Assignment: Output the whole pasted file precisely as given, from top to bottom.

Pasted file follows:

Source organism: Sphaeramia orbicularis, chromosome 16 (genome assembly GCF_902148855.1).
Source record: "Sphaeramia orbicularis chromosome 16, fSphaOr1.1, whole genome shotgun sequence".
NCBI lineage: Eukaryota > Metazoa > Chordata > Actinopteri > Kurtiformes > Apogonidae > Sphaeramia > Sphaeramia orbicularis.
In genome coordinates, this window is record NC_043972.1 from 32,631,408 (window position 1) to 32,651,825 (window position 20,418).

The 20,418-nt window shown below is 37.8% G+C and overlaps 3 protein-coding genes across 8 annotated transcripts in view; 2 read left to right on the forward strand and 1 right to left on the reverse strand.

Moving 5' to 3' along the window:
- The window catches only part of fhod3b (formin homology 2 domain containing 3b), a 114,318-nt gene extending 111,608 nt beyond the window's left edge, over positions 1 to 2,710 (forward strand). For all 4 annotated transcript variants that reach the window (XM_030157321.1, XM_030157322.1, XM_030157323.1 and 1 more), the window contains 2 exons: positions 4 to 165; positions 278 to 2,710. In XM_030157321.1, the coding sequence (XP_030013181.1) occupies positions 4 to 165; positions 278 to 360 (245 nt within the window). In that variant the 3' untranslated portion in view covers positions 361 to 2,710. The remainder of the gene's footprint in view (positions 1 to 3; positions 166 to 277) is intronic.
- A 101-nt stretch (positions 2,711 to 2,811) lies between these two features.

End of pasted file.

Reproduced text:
Source organism: Sphaeramia orbicularis, chromosome 16 (genome assembly GCF_902148855.1).
Source record: "Sphaeramia orbicularis chromosome 16, fSphaOr1.1, whole genome shotgun sequence".
NCBI lineage: Eukaryota > Metazoa > Chordata > Actinopteri > Kurtiformes > Apogonidae > Sphaeramia > Sphaeramia orbicularis.
In genome coordinates, this window is record NC_043972.1 from 32,631,408 (window position 1) to 32,651,825 (window position 20,418).

The 20,418-nt window shown below is 37.8% G+C and overlaps 3 protein-coding genes across 8 annotated transcripts in view; 2 read left to right on the forward strand and 1 right to left on the reverse strand.

Moving 5' to 3' along the window:
- The window catches only part of fhod3b (formin homology 2 domain containing 3b), a 114,318-nt gene extending 111,608 nt beyond the window's left edge, over positions 1 to 2,710 (forward strand). For all 4 annotated transcript variants that reach the window (XM_030157321.1, XM_030157322.1, XM_030157323.1 and 1 more), the window contains 2 exons: positions 4 to 165; positions 278 to 2,710. In XM_030157321.1, the coding sequence (XP_030013181.1) occupies positions 4 to 165; positions 278 to 360 (245 nt within the window). In that variant the 3' untranslated portion in view covers positions 361 to 2,710. The remainder of the gene's footprint in view (positions 1 to 3; positions 166 to 277) is intronic.
- A 101-nt stretch (positions 2,711 to 2,811) lies between these two features.